Objective. The aim of this study was to test the hypothesis that greater global and situational relationship satisfaction would reduce the negative impact of threatening information on acute pain.
Design. An experimental design was used to manipulate threat and elicit acute pain via a cold pressor task.
Setting. The study was completed in a research laboratory at a large urban university in the Midwestern USA.
Subjects. Participants were 134 couples, in which at least one individual was an undergraduate student.
Methods. After administration of a global relationship satisfaction measure, couples were randomly assigned to either receive high or low threatening information about the painful task. Following the threat manipulation, couples discussed the upcoming task and rated their satisfaction with the interaction (i.e., situational relationship satisfaction). The designated pain participant then completed the painful task alone.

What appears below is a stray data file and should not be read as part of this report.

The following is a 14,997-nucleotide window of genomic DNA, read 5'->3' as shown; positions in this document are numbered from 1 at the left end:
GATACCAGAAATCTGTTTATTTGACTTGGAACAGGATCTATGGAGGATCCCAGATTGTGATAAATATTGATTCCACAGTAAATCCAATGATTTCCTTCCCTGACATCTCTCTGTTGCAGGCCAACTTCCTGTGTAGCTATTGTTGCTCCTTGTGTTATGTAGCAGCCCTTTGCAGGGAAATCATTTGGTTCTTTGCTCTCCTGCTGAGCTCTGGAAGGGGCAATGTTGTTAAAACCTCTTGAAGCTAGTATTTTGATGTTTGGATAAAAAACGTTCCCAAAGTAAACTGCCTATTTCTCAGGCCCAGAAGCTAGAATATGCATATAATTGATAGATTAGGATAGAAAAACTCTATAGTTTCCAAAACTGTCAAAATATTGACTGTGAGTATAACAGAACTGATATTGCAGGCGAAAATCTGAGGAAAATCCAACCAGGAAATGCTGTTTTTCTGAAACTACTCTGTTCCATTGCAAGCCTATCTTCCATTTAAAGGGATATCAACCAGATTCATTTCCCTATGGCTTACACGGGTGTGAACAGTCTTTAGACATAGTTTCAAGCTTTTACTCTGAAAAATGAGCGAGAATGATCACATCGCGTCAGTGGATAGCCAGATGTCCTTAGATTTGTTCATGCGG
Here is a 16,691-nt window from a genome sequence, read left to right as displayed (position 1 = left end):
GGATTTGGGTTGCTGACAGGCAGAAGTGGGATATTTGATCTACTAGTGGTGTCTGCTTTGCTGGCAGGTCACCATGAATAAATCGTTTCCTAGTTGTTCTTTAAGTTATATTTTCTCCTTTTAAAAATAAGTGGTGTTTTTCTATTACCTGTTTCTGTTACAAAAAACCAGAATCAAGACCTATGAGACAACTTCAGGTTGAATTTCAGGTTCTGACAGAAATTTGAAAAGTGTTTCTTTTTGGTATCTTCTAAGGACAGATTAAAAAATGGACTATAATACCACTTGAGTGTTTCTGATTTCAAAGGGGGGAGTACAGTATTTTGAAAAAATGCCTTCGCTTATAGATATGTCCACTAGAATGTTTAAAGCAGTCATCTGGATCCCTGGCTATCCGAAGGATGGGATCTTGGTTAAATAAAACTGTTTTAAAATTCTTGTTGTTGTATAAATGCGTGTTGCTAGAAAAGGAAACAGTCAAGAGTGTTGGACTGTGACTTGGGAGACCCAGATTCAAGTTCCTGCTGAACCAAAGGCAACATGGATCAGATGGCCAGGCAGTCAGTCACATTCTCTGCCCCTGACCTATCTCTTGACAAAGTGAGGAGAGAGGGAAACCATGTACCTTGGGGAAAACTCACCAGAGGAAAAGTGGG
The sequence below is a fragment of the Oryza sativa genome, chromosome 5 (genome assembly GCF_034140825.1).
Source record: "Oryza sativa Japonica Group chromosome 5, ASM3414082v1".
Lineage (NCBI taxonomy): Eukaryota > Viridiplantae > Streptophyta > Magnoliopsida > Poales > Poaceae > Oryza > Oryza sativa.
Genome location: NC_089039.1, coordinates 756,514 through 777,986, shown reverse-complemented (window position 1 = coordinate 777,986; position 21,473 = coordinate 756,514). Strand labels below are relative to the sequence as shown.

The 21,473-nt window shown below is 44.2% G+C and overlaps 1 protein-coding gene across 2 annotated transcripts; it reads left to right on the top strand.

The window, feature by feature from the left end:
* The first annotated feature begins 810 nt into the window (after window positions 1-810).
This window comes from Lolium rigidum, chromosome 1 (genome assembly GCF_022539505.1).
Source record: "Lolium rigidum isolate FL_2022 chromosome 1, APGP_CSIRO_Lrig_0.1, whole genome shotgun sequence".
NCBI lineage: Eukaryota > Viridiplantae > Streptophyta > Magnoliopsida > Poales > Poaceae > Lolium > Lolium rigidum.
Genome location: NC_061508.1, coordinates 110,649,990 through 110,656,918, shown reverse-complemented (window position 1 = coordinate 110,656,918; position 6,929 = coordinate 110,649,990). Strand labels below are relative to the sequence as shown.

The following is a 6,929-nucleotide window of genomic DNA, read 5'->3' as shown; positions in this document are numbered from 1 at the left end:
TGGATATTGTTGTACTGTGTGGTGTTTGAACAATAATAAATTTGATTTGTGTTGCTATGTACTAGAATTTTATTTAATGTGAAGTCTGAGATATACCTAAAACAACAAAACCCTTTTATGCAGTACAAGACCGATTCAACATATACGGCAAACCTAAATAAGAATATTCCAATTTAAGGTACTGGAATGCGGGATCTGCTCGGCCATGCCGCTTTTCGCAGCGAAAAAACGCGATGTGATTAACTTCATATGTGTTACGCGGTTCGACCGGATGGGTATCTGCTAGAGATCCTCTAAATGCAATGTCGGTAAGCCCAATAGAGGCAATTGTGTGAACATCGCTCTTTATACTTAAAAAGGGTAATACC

Results. The threat manipulation altered couples’ perceived threat of pain. Situational relationship satisfaction moderated the effect of threat on pain trajectories such that situational relationship satisfaction predicted less pain intensity at an earlier point in the task for the low threat condition than the high threat condition. Greater global relationship satisfaction predicted greater likelihood of task completion among those in the low threat condition, whereas it was unrelated to task completion in the high threat condition. Greater global relationship satisfaction also predicted lower pain intensity throughout the task.
Conclusions. These findings demonstrate that the interpersonal context is independently related to acute pain and may also alter the effect of threatening information on acute pain.